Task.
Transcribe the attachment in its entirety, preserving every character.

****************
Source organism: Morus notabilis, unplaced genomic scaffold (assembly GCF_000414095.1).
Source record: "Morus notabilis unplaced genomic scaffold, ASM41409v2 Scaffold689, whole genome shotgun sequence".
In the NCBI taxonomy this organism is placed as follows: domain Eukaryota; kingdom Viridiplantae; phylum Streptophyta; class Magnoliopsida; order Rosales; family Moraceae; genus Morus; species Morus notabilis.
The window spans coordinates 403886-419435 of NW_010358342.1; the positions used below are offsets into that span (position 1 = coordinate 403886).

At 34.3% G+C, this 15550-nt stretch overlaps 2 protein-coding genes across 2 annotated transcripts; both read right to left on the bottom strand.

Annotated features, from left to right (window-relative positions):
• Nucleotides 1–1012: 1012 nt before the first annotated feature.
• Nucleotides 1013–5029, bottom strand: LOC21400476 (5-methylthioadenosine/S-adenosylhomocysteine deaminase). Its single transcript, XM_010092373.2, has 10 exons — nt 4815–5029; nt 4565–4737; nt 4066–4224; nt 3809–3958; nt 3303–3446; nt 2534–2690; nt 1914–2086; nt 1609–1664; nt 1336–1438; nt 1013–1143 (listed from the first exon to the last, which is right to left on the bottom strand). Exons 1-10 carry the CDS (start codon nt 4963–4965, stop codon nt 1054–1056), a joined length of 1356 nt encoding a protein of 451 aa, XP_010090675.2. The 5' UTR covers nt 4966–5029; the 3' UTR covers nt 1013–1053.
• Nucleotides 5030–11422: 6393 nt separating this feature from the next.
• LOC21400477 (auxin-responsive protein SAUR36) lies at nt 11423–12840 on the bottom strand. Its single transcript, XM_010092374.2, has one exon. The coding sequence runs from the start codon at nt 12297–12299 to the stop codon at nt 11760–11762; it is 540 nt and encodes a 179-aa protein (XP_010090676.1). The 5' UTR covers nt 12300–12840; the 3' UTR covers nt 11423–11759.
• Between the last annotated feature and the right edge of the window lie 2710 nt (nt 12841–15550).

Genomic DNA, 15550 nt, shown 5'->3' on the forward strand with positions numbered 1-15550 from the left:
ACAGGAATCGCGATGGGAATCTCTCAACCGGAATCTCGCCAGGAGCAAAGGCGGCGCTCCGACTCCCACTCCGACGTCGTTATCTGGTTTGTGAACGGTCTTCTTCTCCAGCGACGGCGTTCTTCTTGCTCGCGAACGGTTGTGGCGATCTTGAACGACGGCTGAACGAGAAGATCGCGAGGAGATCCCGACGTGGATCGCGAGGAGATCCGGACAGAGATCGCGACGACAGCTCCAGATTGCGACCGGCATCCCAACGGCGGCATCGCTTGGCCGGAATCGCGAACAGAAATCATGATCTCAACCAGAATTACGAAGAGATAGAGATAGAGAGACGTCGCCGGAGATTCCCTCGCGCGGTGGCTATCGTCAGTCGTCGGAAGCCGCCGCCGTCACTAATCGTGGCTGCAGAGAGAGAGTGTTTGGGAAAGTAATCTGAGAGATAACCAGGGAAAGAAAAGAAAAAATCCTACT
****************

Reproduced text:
Source organism: Morus notabilis, unplaced genomic scaffold (assembly GCF_000414095.1).
Source record: "Morus notabilis unplaced genomic scaffold, ASM41409v2 Scaffold689, whole genome shotgun sequence".
In the NCBI taxonomy this organism is placed as follows: domain Eukaryota; kingdom Viridiplantae; phylum Streptophyta; class Magnoliopsida; order Rosales; family Moraceae; genus Morus; species Morus notabilis.
The window spans coordinates 403886-419435 of NW_010358342.1; the positions used below are offsets into that span (position 1 = coordinate 403886).

At 34.3% G+C, this 15550-nt stretch overlaps 2 protein-coding genes across 2 annotated transcripts; both read right to left on the bottom strand.

Annotated features, from left to right (window-relative positions):
• Nucleotides 1–1012: 1012 nt before the first annotated feature.
• Nucleotides 1013–5029, bottom strand: LOC21400476 (5-methylthioadenosine/S-adenosylhomocysteine deaminase). Its single transcript, XM_010092373.2, has 10 exons — nt 4815–5029; nt 4565–4737; nt 4066–4224; nt 3809–3958; nt 3303–3446; nt 2534–2690; nt 1914–2086; nt 1609–1664; nt 1336–1438; nt 1013–1143 (listed from the first exon to the last, which is right to left on the bottom strand). Exons 1-10 carry the CDS (start codon nt 4963–4965, stop codon nt 1054–1056), a joined length of 1356 nt encoding a protein of 451 aa, XP_010090675.2. The 5' UTR covers nt 4966–5029; the 3' UTR covers nt 1013–1053.
• Nucleotides 5030–11422: 6393 nt separating this feature from the next.
• LOC21400477 (auxin-responsive protein SAUR36) lies at nt 11423–12840 on the bottom strand. Its single transcript, XM_010092374.2, has one exon. The coding sequence runs from the start codon at nt 12297–12299 to the stop codon at nt 11760–11762; it is 540 nt and encodes a 179-aa protein (XP_010090676.1). The 5' UTR covers nt 12300–12840; the 3' UTR covers nt 11423–11759.
• Between the last annotated feature and the right edge of the window lie 2710 nt (nt 12841–15550).

Genomic DNA, 15550 nt, shown 5'->3' on the forward strand with positions numbered 1-15550 from the left:
ACAGGAATCGCGATGGGAATCTCTCAACCGGAATCTCGCCAGGAGCAAAGGCGGCGCTCCGACTCCCACTCCGACGTCGTTATCTGGTTTGTGAACGGTCTTCTTCTCCAGCGACGGCGTTCTTCTTGCTCGCGAACGGTTGTGGCGATCTTGAACGACGGCTGAACGAGAAGATCGCGAGGAGATCCCGACGTGGATCGCGAGGAGATCCGGACAGAGATCGCGACGACAGCTCCAGATTGCGACCGGCATCCCAACGGCGGCATCGCTTGGCCGGAATCGCGAACAGAAATCATGATCTCAACCAGAATTACGAAGAGATAGAGATAGAGAGACGTCGCCGGAGATTCCCTCGCGCGGTGGCTATCGTCAGTCGTCGGAAGCCGCCGCCGTCACTAATCGTGGCTGCAGAGAGAGAGTGTTTGGGAAAGTAATCTGAGAGATAACCAGGGAAAGAAAAGAAAAAATCCTACT